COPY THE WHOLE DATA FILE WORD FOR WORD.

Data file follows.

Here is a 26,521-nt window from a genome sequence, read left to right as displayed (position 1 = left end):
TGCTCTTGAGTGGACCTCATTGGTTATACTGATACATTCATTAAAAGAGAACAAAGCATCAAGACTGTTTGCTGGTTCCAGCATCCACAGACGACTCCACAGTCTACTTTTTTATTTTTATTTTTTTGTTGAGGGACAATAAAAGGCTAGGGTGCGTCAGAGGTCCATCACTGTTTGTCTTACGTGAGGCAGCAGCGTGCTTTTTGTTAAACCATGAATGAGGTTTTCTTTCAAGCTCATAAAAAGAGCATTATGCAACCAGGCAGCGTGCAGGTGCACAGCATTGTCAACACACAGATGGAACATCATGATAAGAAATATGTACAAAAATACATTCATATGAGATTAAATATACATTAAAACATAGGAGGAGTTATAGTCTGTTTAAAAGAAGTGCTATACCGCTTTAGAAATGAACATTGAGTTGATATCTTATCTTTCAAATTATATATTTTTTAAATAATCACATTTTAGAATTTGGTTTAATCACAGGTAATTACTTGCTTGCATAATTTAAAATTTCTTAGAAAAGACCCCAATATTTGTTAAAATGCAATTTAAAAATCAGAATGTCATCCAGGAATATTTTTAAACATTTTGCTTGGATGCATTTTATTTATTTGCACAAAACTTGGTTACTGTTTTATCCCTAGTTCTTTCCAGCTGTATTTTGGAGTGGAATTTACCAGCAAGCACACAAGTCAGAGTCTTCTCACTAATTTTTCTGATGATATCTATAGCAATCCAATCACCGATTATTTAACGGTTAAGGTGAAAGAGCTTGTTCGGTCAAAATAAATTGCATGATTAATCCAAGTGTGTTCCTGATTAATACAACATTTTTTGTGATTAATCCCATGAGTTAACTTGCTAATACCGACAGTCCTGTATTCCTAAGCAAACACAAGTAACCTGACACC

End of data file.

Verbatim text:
Here is a 26,521-nt window from a genome sequence, read left to right as displayed (position 1 = left end):
TGCTCTTGAGTGGACCTCATTGGTTATACTGATACATTCATTAAAAGAGAACAAAGCATCAAGACTGTTTGCTGGTTCCAGCATCCACAGACGACTCCACAGTCTACTTTTTTATTTTTATTTTTTTGTTGAGGGACAATAAAAGGCTAGGGTGCGTCAGAGGTCCATCACTGTTTGTCTTACGTGAGGCAGCAGCGTGCTTTTTGTTAAACCATGAATGAGGTTTTCTTTCAAGCTCATAAAAAGAGCATTATGCAACCAGGCAGCGTGCAGGTGCACAGCATTGTCAACACACAGATGGAACATCATGATAAGAAATATGTACAAAAATACATTCATATGAGATTAAATATACATTAAAACATAGGAGGAGTTATAGTCTGTTTAAAAGAAGTGCTATACCGCTTTAGAAATGAACATTGAGTTGATATCTTATCTTTCAAATTATATATTTTTTAAATAATCACATTTTAGAATTTGGTTTAATCACAGGTAATTACTTGCTTGCATAATTTAAAATTTCTTAGAAAAGACCCCAATATTTGTTAAAATGCAATTTAAAAATCAGAATGTCATCCAGGAATATTTTTAAACATTTTGCTTGGATGCATTTTATTTATTTGCACAAAACTTGGTTACTGTTTTATCCCTAGTTCTTTCCAGCTGTATTTTGGAGTGGAATTTACCAGCAAGCACACAAGTCAGAGTCTTCTCACTAATTTTTCTGATGATATCTATAGCAATCCAATCACCGATTATTTAACGGTTAAGGTGAAAGAGCTTGTTCGGTCAAAATAAATTGCATGATTAATCCAAGTGTGTTCCTGATTAATACAACATTTTTTGTGATTAATCCCATGAGTTAACTTGCTAATACCGACAGTCCTGTATTCCTAAGCAAACACAAGTAACCTGACACC